2015 Fall Ready-to-Wear

Valentino

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Valentino RTW Fall 2015

Valentino RTW Fall 2015

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  • Valentino RTW Fall 2015
  • Valentino RTW Fall 2015
  • Valentino RTW Fall 2015
  • Valentino RTW Fall 2015
  • Valentino RTW Fall 2015
  • Valentino RTW Fall 2015
  • Valentino RTW Fall 2015
  • Valentino RTW Fall 2015
  • Valentino RTW Fall 2015
  • Valentino RTW Fall 2015
  • Valentino RTW Fall 2015
  • Valentino RTW Fall 2015
  • Valentino RTW Fall 2015
  • Valentino RTW Fall 2015
  • Valentino RTW Fall 2015
  • Valentino RTW Fall 2015
  • Valentino RTW Fall 2015
  • Valentino RTW Fall 2015
  • Valentino RTW Fall 2015
  • Valentino RTW Fall 2015
  • Valentino RTW Fall 2015
  • Valentino RTW Fall 2015
  • Valentino RTW Fall 2015
  • Valentino RTW Fall 2015
  • Valentino RTW Fall 2015
  • Valentino RTW Fall 2015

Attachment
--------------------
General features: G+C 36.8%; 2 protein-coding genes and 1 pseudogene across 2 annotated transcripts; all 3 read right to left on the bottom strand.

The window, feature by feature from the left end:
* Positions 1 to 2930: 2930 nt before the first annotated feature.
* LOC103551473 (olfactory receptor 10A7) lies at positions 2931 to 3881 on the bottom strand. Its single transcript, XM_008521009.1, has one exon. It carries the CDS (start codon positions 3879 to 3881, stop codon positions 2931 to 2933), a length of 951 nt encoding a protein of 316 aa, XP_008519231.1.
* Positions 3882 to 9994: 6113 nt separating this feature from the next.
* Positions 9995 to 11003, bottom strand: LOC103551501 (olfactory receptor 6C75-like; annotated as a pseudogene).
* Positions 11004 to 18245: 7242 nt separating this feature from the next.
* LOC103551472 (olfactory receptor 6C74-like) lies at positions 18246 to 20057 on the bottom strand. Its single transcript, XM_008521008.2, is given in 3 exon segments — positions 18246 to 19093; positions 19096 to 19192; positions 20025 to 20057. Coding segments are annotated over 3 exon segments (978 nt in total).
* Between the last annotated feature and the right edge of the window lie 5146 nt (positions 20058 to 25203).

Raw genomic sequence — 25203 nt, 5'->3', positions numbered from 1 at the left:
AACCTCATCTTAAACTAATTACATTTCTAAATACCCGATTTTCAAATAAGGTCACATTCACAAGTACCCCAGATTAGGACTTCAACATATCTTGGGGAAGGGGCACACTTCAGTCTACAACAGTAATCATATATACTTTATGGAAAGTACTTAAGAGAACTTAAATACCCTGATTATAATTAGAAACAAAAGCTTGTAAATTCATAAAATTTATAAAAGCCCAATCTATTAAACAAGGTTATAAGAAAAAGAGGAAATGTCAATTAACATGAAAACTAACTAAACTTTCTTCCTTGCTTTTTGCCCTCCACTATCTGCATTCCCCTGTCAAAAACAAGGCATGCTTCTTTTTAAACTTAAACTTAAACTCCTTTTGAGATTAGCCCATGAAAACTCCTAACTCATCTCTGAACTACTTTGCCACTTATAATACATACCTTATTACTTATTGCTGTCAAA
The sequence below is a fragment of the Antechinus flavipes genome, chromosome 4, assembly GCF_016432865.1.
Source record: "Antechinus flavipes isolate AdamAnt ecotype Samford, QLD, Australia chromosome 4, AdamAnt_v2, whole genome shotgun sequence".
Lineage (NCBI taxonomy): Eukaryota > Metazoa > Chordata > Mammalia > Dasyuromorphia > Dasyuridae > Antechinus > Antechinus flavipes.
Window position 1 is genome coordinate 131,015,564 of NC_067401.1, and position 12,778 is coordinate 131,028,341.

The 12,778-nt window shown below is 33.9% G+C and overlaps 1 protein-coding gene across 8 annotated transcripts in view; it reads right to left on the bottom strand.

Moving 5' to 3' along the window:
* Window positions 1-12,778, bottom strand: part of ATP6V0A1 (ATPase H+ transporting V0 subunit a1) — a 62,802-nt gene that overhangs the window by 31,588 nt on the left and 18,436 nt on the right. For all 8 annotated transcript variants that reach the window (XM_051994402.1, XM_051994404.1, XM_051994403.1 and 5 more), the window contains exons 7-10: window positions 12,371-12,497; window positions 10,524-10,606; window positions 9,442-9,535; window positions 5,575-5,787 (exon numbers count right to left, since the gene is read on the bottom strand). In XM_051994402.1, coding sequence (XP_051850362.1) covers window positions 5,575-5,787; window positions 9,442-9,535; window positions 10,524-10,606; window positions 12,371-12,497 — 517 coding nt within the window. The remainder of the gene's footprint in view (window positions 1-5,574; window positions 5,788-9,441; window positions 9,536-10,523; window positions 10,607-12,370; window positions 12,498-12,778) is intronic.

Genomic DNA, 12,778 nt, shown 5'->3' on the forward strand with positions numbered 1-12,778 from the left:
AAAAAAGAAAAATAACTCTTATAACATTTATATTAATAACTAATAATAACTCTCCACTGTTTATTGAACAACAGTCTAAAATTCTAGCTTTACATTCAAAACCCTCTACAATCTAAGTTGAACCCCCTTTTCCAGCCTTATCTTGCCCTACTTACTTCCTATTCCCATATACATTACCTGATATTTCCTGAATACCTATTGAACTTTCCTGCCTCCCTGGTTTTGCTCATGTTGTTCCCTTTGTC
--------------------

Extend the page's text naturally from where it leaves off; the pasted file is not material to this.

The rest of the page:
• Valentino RTW Fall 2015
  • Valentino RTW Fall 2015
  • Valentino RTW Fall 2015
  • Valentino RTW Fall 2015
  • Valentino RTW Fall 2015
  • Valentino RTW Fall 2015
  • Valentino RTW Fall 2015
  • Valentino RTW Fall 2015
  • Valentino RTW Fall 2015
  • Valentino RTW Fall 2015
  • Valentino RTW Fall 2015
  • Valentino RTW Fall 2015
  • Valentino RTW Fall 2015
  • Valentino RTW Fall 2015
  • Valentino RTW Fall 2015
  • Valentino RTW Fall 2015
  • Valentino RTW Fall 2015
  • Valentino RTW Fall 2015
  • Valentino RTW Fall 2015
  • Valentino RTW Fall 2015
  • Valentino RTW Fall 2015
  • Valentino RTW Fall 2015
  • Valentino RTW Fall 2015
  • Valentino RTW Fall 2015
  • Valentino RTW Fall 2015
  • Valentino RTW Fall 2015
  • Valentino RTW Fall 2015
  • Valentino RTW Fall 2015
  • Valentino RTW Fall 2015
  • Valentino RTW Fall 2015
  • Valentino RTW Fall 2015
  • Valentino RTW Fall 2015
  • Valentino RTW Fall 2015
  • Valentino RTW Fall 2015
  • Valentino RTW Fall 2015
  • Valentino RTW Fall 2015
  • Valentino RTW Fall 2015
  • Valentino RTW Fall 2015
  • Valentino RTW Fall 2015